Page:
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YWCA Banff will continue offering rooms for locals to isolate or quarantine

"We really wanted to make sure that if we were going to be a space for local people who need that support that we were going to deliver it in the right way." 

BANFF – Visitors may be returning to Banff and staying overnight in the mountain town, but there is one local hotel that has decided to focus on the community instead of reopening. 

The YWCA Banff's hotel operations were shut down in March at the onset of the COVID-19 pandemic and the organization decided to create specially designed spaces for locals that needed to self-isolate or quarantine due to COVID-19.

YWCA Banff CEO Connie MacDonald said a decision was made early on during the pandemic for the non-profit enterprise model organization to stick to its mandate of supporting the community first. 

"One of the first things we did is we got our emergency response team and we talked about what is our core business and how can we best support our residents, our clients and our community at this time," MacDonald said. "We really narrowed it down to our core services."

Even with Alberta entering phase to of its economic relaunch strategy mid-June and increased visitation to the valley, she said the Y intends to maintain those safe spaces into the future and through whatever a second wave of the virus looks like. 

Financially it was a difficult decision, as the YWCA Banff operates using an enterprise model. It uses its commercial operations as a hotel to fund its core services. Those core services include space for those in need due to intimate partner violence at home, transition housing for those leaving an abusive relationship, housing for those who are homeless or in precarious situations, as well as outreach and counselling supports. 

MacDonald said the decision was made to focus on the community's needs before revenues and nothing has changed. The Y also cancelled a major fundraising event in March – VineArt at the Fairmont Banff Springs – set for March 14 due to concerns around COVID-19 that were beginning to emerge.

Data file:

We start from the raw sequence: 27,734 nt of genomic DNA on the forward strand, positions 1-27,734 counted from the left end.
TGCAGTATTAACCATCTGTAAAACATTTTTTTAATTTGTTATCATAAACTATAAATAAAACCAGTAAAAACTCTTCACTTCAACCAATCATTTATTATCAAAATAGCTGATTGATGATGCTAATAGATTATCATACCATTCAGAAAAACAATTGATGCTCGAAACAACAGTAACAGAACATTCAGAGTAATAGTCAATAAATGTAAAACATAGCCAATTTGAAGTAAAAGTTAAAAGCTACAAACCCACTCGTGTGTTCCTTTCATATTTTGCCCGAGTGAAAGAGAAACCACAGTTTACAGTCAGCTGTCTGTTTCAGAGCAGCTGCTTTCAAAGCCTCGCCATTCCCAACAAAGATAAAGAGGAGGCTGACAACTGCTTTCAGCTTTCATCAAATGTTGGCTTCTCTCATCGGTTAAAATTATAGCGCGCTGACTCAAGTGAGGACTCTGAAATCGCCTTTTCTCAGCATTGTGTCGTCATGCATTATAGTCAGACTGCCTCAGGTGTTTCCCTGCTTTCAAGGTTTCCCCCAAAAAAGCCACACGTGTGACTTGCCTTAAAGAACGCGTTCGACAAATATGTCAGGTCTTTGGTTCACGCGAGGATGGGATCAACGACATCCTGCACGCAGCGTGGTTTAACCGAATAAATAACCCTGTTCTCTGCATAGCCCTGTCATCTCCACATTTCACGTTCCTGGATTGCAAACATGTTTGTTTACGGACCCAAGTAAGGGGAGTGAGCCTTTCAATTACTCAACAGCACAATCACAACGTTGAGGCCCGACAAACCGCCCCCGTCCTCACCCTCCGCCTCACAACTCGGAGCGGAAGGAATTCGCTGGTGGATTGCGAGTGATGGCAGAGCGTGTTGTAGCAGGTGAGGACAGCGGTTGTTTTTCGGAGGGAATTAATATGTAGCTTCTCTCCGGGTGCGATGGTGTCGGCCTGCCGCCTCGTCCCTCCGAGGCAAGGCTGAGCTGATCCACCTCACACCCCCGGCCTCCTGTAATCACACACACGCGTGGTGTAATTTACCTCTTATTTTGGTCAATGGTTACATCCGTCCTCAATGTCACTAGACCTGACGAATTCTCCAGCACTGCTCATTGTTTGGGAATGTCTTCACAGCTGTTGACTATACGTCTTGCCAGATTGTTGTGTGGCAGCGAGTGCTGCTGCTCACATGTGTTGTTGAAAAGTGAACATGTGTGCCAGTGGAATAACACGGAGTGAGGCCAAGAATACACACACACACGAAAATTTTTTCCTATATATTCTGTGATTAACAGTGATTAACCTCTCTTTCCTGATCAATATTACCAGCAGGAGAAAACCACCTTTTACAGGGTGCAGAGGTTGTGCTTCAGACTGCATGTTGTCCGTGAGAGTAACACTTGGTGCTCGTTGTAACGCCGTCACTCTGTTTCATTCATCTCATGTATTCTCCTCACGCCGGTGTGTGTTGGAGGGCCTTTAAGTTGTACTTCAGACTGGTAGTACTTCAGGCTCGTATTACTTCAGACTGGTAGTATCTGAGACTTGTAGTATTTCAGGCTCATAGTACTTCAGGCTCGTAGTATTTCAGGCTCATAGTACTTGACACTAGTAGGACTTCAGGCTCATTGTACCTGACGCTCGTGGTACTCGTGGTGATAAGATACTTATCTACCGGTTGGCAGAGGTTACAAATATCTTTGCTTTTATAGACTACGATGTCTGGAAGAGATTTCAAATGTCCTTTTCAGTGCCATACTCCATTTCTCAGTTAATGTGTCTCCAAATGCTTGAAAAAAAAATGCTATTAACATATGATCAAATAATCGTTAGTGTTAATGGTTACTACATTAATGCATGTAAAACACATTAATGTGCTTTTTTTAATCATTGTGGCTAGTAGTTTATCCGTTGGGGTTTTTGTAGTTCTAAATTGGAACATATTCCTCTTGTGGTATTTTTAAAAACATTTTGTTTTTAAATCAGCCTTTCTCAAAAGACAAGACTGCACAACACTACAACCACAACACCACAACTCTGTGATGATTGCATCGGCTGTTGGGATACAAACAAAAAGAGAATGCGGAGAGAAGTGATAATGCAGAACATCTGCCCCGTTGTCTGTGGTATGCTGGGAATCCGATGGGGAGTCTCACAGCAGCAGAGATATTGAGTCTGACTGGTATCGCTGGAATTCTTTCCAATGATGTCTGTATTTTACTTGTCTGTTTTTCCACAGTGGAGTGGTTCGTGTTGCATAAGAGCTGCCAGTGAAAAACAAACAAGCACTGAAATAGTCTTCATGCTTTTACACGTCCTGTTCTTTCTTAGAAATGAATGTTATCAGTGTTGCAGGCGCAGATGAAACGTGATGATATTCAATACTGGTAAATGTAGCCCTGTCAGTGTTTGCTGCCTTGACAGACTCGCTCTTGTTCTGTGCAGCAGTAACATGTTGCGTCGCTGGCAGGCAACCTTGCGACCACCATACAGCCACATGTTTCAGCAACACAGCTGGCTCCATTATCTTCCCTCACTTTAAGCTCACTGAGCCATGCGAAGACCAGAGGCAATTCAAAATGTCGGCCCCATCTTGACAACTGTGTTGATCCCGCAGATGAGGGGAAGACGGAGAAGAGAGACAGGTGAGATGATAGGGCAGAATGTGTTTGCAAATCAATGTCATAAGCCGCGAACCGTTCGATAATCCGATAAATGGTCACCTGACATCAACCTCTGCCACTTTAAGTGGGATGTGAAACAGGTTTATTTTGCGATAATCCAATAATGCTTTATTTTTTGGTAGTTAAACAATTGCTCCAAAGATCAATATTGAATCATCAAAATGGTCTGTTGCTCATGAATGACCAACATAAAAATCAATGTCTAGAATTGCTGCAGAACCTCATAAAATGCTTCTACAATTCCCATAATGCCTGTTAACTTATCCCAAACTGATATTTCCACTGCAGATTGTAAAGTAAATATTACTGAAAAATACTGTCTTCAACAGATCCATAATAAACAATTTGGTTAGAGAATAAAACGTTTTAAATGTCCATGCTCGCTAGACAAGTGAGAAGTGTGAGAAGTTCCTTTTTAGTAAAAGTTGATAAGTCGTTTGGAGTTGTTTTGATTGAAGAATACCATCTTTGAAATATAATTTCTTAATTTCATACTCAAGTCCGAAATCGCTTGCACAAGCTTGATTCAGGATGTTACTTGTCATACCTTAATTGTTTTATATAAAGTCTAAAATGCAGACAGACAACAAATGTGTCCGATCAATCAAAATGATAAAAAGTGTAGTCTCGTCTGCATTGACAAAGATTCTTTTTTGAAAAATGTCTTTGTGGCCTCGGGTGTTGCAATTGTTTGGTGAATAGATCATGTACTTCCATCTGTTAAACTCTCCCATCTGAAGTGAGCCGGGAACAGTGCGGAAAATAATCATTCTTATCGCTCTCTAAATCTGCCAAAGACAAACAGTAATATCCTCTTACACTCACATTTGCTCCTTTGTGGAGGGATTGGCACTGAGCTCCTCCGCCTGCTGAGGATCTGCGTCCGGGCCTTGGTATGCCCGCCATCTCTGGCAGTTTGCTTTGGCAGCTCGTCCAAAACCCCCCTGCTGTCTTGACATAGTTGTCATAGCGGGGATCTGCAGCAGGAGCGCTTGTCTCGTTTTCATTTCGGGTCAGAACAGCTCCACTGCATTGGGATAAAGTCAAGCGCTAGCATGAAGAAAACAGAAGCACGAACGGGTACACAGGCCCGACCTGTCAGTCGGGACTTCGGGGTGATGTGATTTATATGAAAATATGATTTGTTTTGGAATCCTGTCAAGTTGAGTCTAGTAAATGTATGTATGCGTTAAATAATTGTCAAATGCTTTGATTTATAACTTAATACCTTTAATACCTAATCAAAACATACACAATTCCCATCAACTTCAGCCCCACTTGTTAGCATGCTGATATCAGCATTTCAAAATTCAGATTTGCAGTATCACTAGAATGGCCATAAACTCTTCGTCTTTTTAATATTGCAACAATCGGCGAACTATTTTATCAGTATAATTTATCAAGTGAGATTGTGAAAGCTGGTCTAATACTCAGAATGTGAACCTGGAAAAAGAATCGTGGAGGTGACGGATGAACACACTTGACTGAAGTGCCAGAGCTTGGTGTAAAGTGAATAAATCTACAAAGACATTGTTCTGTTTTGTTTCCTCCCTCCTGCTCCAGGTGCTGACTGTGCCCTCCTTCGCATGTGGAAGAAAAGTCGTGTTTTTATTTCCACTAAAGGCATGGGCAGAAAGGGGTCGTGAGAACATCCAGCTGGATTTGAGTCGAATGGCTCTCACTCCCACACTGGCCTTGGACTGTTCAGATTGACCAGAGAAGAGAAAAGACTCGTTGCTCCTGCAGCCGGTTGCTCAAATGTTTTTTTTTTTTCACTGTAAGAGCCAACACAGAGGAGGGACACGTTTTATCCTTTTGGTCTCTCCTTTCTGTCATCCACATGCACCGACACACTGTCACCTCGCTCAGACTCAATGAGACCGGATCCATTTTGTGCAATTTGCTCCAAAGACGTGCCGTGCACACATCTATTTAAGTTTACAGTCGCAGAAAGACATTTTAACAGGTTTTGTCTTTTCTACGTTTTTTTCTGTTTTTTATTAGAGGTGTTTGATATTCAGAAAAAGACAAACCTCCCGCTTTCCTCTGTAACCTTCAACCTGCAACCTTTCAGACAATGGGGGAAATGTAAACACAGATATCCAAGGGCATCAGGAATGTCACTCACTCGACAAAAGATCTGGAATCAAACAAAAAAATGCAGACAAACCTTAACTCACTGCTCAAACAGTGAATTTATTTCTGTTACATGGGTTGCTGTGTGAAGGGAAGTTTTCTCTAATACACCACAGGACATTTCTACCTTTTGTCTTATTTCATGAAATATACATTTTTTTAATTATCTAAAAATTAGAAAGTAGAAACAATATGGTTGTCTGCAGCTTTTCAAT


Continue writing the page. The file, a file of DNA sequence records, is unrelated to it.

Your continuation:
"What we understood right away was that by closing the hotel, we would be able to make space available to provide support for people who need isolation," she said. "We knew there would be people in the community, people in employee housing, or in shared living spaces where there is lots of people, that would not have access to a private bathroom or private sleeping room." 

Eight rooms at the YWCA have been converted into spaces to allow for safe self-isolation or quarantine. The Y was included in the Town of Banff's emergency coordination centre to help connect those who might need those spaces with them. 

Family and Community Support Services in Canmore, the local hospitals and urgent care providers have all been able to refer people to the YWCA's inventory of safe living spaces. 

FCSS manager Tara Gilchrist and Town of Canmore housing coordinator Kayla Eykelboom have been referring people to the YWCA Banff's dedicated spaces for self-isolation or quarantine. 

Isolation is a preventative measure, when someone has come into contact with someone who is COVID-19 positive for example. While being in quarantine is legally required for anyone who tests positive with the virus. 

"We will look at an individual that approaches us on a case-by-case basis and as long as there is capacity at the YWCA, that is the first point of reference," Eykelboom said. 

Gilchrist said should the YWCA no longer have capacity, the Town of Canmore would consider working with local hotels that have a memorandum of understanding with the municipality in the event of an evacuation in the community.

"In the unfortunate event there is a neighbourhood evacuation, we have access to some memorandums of understanding with hotels to create safe spaces for evacuees including those who need to self-quarantine," she said. "At this point, the Y has not been in that position, so we continue to utilize the resource that is there." 

In order to understand how housing availability and affordability in Canmore is affected by COVID-19 and the economic shut down, Eykelboom has been collecting data. That work will help the municipality evaluate where the greatest need is in the community when it comes to housing moving forward. 

"That data will help us inform decisions to meet the community's needs as we continue through this," she said.